Responsibilities for household utility and service charges are allocated between the renter (or resident or Part 4A site tenant as the case may be) and housing provider by the Residential Tenancies Act 1997 (Vic) (RTA). The allocations in the RTA cannot be overridden by agreement.
Practice tip: There is no automatic right to representation at the Tribunal in the applications outlined on this page. Accordingly, leave will be required under s 62(1)(c) Victorian Civil and Administrative Tribunal Act 1998 (Vic) for the applicant to be represented if the other party does not consent or is not represented by a professional advocate. See further Where do I go? What do I say?.
A renter is liable for the following utility charges: s 52 RTA:
If the rented premises are not separately metered, the renter is not liable to pay these charges.
Under s 53 RTA the residential rental provider is liable to pay for:
A fault in infrastructure, fixtures or buildings at or connected to the rented premises may result in charges for excessive usage of utilities (for example, charges relating to a leaking underground water pipe).
Under s 53A RTA, the residential rental provider is liable for the part of the excessive charge that is in addition to the renter’s ordinary usage by the renter, provided that:
The residential rental provider must reimburse a renter for any reasonable costs incurred for diagnosis of the fault by a suitably qualified person: s 53A(3) RTA.
The residential rental provider is not responsible for a fault caused by property that is the responsibility of a service provider: s 53A(4) RTA.
Where there is disagreement about excessive usage charges, the provider or renter may apply to the Tribunal to determine who is liable: s 53B RTA. In making a determination, the Tribunal must have regard to (s 53B(2) RTA):
A residential rental provider is liable to pay the cost of water, electricity or gas supplied to or used at the rented premises for as long as the residential rental provider is in breach of s 69 RTA or any law requiring the use of an appliance, fitting or fixture with a rate that is of or above a prescribed level of rating in the efficiency rating system: s 54 RTA.
The prescribed energy efficient levels are set out in regulation 24 of the Residential Tenancies Regulations 2021 (Vic) (Regulations).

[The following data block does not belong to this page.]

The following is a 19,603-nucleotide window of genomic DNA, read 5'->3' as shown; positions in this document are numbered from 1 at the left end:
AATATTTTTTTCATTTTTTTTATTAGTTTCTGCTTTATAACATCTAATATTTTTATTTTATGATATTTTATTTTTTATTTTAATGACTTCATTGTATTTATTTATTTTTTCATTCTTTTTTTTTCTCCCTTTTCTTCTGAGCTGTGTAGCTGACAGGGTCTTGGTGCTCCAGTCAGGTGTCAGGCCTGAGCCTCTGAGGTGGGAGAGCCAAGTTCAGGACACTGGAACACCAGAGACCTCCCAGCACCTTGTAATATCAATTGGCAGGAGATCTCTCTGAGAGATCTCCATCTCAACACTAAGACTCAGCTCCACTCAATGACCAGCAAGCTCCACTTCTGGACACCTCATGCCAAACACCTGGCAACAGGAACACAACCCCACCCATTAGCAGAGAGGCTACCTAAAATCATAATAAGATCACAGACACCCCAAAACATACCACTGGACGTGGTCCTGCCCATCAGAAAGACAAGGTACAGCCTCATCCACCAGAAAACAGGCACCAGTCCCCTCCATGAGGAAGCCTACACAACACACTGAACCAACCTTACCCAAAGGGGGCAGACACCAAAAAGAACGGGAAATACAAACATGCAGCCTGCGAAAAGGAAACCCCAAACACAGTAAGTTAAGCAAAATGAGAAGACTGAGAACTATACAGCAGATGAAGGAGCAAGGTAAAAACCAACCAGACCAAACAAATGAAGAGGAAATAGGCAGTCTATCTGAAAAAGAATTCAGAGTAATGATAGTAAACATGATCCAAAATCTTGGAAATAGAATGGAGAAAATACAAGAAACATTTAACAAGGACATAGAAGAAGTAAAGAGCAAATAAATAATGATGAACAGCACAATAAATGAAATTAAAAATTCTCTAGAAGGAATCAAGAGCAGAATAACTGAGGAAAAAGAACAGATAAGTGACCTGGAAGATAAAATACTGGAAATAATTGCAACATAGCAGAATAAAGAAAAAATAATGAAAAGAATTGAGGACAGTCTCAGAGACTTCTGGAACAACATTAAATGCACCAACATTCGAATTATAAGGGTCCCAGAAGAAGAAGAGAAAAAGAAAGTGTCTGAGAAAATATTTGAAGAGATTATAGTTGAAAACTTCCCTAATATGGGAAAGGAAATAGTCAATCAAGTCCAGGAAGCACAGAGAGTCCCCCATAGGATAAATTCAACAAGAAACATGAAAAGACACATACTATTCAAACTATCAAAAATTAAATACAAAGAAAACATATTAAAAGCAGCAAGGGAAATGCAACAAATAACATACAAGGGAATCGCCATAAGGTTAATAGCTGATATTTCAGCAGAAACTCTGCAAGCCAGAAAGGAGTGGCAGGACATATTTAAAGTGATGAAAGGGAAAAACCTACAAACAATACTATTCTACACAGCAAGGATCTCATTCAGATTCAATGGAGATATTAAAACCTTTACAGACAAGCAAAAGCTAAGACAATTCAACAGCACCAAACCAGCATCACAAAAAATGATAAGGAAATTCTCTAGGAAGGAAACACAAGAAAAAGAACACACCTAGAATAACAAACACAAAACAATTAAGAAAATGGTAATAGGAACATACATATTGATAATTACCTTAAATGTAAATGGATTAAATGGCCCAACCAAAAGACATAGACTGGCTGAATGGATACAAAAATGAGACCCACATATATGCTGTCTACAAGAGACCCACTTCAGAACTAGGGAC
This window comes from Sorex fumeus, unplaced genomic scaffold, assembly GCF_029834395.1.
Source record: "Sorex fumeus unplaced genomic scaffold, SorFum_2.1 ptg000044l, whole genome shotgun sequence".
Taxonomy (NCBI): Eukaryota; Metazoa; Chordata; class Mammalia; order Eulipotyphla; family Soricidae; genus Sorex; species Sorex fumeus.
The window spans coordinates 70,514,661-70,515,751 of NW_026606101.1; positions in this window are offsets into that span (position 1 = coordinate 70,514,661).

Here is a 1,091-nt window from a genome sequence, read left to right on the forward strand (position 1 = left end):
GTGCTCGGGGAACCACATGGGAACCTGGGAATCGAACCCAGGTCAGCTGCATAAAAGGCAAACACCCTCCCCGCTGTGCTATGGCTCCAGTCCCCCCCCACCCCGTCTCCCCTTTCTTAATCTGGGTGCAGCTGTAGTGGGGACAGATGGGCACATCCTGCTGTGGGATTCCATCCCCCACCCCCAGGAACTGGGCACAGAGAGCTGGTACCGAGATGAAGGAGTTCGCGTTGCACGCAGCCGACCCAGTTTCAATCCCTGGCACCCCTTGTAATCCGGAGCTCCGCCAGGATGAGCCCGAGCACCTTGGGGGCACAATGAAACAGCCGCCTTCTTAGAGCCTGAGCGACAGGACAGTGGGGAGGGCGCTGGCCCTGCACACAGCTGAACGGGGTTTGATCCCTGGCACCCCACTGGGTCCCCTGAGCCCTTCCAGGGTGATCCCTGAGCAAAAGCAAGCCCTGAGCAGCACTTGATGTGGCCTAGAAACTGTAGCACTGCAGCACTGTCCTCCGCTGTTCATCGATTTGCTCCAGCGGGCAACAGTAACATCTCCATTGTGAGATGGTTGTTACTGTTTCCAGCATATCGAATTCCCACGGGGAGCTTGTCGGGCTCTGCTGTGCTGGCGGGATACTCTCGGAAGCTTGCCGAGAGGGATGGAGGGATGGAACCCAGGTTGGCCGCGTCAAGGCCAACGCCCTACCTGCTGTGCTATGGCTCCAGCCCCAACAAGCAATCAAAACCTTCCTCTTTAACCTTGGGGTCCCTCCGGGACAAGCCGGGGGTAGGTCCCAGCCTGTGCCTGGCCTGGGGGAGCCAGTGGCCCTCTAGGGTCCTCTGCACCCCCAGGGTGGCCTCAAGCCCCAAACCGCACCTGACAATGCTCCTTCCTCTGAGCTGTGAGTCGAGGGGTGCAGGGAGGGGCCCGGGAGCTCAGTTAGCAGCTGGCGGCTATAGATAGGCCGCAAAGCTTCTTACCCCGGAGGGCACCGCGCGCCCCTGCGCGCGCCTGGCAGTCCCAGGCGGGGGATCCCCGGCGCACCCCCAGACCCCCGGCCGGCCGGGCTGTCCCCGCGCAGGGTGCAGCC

The Solar Homes Program is a Victorian Government program which provides loans and rebates for the installation of a solar energy system. It is governed by the Renewable Energy (Jobs and Investment) Act 2017 (Vic).
If a renter wishes to participate in the Solar Homes Program, a renter and residential rental provider can enter into an agreement under which the renter is liable for a portion of the costs and charges for the installation of a solar energy system at the rented premises: s 53AA RTA.
The agreement must be consistent with the Solar Homes Program. Information about the requirements of the Solar Homes Program is available on the Solar Victoria page.
Under s 108 RTA, a rooming house operator may charge a resident for electricity, gas and water consumed in the room only if:
The rooming house operator cannot charge the resident more than the amount paid to the utility supplier (i.e. they cannot profit from the charges).
The rooming house operator must provide the resident with a separate schedule of amounts relating to the services before the resident takes up occupancy, as well as an itemised account showing the resident’s individual use of the services: s 109 RTA.
For caravan park residents, the caravan park owner is also liable for the cost of water, gas or electricity supplied to or used in a caravan for as long as the owner is in breach of s 181 RTA or a law require the use of an appliance, fitting or fixture which a rating that is above a prescribed level of rating in an efficiency rating system: s 164 RTA. The prescribed energy efficient levels are set out in regulation 62 of the Regulations.
Under s 498ZM(1) RTA, an SDA provider is liable for:
Liability for utility charges in respect of SDA enrolled dwellings is not otherwise prescribed by the RTA.
An SDA provider is prohibited from seeking payment or reimbursement for a cost or charge that is more than the relevant utility supplier would have charged the SDA resident: s 498ZN RTA.
The excessive usage caused by fault regime for SDA enrolled dwellings differs from other accommodation types. Under s 498ZM(2) RTA, if an SDA resident has been charged for excessive usage of a service at an SDA enrolled dwelling caused by a fault in infrastructure or any fixtures or buildings at or connected to the dwelling, the SDA provider is liable for that part of the charge that is additional to the amount of ordinary usage by the SDA resident. There is no notification requirement on the part of the SDA resident, nor an exception if the resident caused damage.
The Director of Housing, an incorporated body that receives financial assistance from the Director of Housing to provide non-profit housing, or a registered housing agency may impose charges on renters or rooming house residents for water, central heating, laundry or utility services. However, they can only do so if it is not possible or practicable to measure the actual use of the service by that renter or resident: ss 57, 109A RTA.
The renter or resident must be provided with written notice of the charge and any changes to the amount charged, including particulars of any change in the cost of providing the services or facilities: ss 57(3A), 109A(3A).
The renter or resident can apply to the Tribunal for an order requiring the Director of Housing or the registered housing agency to withdraw or vary the amount of a service charge: ss 57(4A), 109A(3B) RTA.
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